Vendor lock-in for dummies
Posted by isilanes on December 4, 2007
Any GNU/Linux user ends up hearing, sooner or later, the Ultimate Argument(tm) from a Windows fanboy:
If Linux is so good, and is given away for free, how can Windows still be so prominent?
Ironically, many Windows users answer the question themselves, when explaining why they can’t make the switch to Linux:
- There are no games for Linux
- Photoshop or AutoCAD are vital for me, and they only work under Windows
- I fear some pieces of hardware won’t work under Linux
- The web page of my bank only displays correctly under IE
- My friends/colleagues/business partners share documents in MS Office formats, and I need to be compatible
The concept than embraces all the preceding points, and answers the rhetorical question above, is vendor lock-in. I will try to explain the concept with a humble tale I have used twice so far in comments to entries in Enrique Dans’s blog.
Tales of bicycles and cars
Imagine a country with no bicycles.
One day a guy comes up with the idea of making them, and starts to produce, and sell, bicycles that we shall call of type A. Being an empty market, the A-type bicycles quickly triumph, and the maker makes a lot of money.
But some time later, a second guy devises a better bike design (type B), and decides to produce and sell it. The price and the quality are better, so when people buy a new bike or replace an old one, they tend to buy bikes of type B. Soon enough, the market is dominated by the new, better, bicycle.
Now imagine a country with no cars.
One day a guy comes up with the idea of making cars, and starts to produce and sell cars of type A. As cars need petrol to run, A-type gas stations develop in parallel to car sales. Building gas stations is expensive, but sales are guaranteed, as everyone has or will have A-type cars, and they need A-type petrol: their growth is synergistic.
But some time later, a second guy devises a better car design (type B) and decides to produce and sell it. The price and the quality are better, BUT drivers can not buy B-type cars, because there is no B-type gas station. The problem is that, since noone has a B-type car, making B-type gas stations is doomed to bankrupt. So, no B-type cars are sold, because there are no B-type gas stations, and B-type gas stations will not be made until B-type cars are popular!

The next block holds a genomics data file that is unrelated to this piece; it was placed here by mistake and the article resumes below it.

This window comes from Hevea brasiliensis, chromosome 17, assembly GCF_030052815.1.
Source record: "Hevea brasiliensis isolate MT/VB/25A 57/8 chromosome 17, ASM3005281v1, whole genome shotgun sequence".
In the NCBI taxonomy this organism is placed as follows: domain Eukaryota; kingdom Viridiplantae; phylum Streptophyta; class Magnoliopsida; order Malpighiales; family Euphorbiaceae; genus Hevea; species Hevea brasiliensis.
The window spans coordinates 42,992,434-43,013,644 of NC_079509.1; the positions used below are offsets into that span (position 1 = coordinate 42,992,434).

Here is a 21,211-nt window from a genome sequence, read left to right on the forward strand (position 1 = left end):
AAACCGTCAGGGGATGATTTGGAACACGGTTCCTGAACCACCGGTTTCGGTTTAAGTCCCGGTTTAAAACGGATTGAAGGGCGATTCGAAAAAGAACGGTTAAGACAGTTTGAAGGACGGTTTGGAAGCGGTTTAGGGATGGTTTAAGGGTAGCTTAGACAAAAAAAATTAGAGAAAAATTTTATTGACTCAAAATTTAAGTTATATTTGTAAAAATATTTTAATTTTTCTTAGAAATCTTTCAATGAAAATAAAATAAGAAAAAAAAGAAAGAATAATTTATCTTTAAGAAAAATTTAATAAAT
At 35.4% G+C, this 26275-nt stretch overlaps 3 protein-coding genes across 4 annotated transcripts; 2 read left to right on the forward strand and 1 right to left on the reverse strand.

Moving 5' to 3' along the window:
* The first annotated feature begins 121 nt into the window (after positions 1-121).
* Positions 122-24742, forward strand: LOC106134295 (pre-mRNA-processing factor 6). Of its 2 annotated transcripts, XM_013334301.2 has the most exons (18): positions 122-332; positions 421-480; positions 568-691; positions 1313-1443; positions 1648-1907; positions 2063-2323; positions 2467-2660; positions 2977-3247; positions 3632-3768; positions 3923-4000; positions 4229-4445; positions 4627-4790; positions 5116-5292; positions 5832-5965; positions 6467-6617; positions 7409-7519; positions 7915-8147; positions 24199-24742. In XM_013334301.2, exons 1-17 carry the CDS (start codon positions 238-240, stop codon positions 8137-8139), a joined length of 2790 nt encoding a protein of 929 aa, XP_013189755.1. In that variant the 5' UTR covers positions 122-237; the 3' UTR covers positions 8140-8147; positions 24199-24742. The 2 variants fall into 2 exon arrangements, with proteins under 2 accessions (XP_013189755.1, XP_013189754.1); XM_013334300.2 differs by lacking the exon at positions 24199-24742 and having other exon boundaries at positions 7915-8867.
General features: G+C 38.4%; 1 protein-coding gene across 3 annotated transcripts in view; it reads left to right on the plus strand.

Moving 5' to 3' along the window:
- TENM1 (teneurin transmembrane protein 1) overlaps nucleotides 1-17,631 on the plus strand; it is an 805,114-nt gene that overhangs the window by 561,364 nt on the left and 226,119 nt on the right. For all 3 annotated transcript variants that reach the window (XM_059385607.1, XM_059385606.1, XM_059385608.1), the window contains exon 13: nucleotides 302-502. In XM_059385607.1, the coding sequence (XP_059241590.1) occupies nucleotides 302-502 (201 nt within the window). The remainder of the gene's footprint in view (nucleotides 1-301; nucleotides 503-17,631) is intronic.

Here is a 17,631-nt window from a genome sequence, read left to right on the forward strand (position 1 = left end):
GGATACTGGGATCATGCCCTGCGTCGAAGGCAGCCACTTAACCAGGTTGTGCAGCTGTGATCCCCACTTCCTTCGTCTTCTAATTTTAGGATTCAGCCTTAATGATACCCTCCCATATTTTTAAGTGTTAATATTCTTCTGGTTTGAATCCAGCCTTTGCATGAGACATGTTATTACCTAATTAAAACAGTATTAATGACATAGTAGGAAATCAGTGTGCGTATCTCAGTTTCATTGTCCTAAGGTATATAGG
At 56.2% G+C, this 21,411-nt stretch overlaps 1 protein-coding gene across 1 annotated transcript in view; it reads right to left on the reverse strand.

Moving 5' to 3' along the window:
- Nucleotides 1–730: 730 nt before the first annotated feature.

The result is a vendor lock-in.
When a market (such as the one in the tale above) is dominated by vendor lock-ins, the producers benefited by the lock-in have little, if any, incentive to make better products. Their sales are guaranteed by the lock-in situation, not by their superior product in a fair market.
On the other hand, other producers will have an extremely hard time for competing, as their products will be almost unusable for the buyers.
The moral is that the lock-in situation is bad for either the potential users of the product locked-out (the B-type car above) and the locked-in one (the A-type car). Even if a consumer would never choose the locked-out product, the lack of competition will adversely affect the evolution of the product they do choose. The lock-in is bad for everyone: all consumers and all producers but the locker ones.
And this relates to Windows vs. Linux in what way?
In a really straightforward way. Microsoft, cunning as they are, have tried their best to get as many lock-ins on the software market as they can. Ironically, instead of abhorring this practice, most Windows users happily continue not only using, but even defending the product. I shudder at the simpleton comment that “freedom is not using Linux, but using Windows and Linux whenever you feel like it”. Literally taken, it is a very wise argument. But unfortunately the reality is not so simple: using Windows helps enforce a lock-in that keeps Linux out (while in this case the contrary is not true). You can not use Windows/Linux 50/50, because Windows asks you for monogamy.
The many lock-ins that MS has forced down the throats of the users, while the latter still claim them to be benefits of Windows include (as mentioned at the beginning):
- Proprietary communication protocols that will not work with any other OS. This includes modifications on the IE web browser, so that web pages had to be done for it, and then be incompatible with other browsers. Or the MSN protocol, that is kept as closed as possible, to make free clones of the MSN client as little compatible as possible.
- Proprietary file formats that will not be possible to modify with tools other than the “official” MS ones: WMV for video, DOC, XLS, PPT for office documents.
- As much “Windows-only” software as possible, including games. Making games for platforms other than Windows ensues the wrath of MS, something that game makers can not take lightly, since their sales depend on the game actually running under Windows.
- As much “Windows-only” hardware as possible. The first idea that someone gets about an OS is that it is the piece of software that interacts with the hardware. If so, it is astonishing why it is not MS the one incorporating the drivers in the OS, instead of the hardware makers (hardware != software) providing them. We have all grown accustomed to buying printers, mice, external CD/DVD/HDs… with a CD with the “Drivers for Windows 98” or some such. Why? Windows can not make the drivers out of the blue, true. But the hardware makers can just make the necessary data public, so anyone will be able to make drivers. If the maker keeps these specifications secret, they will simply not sell anything.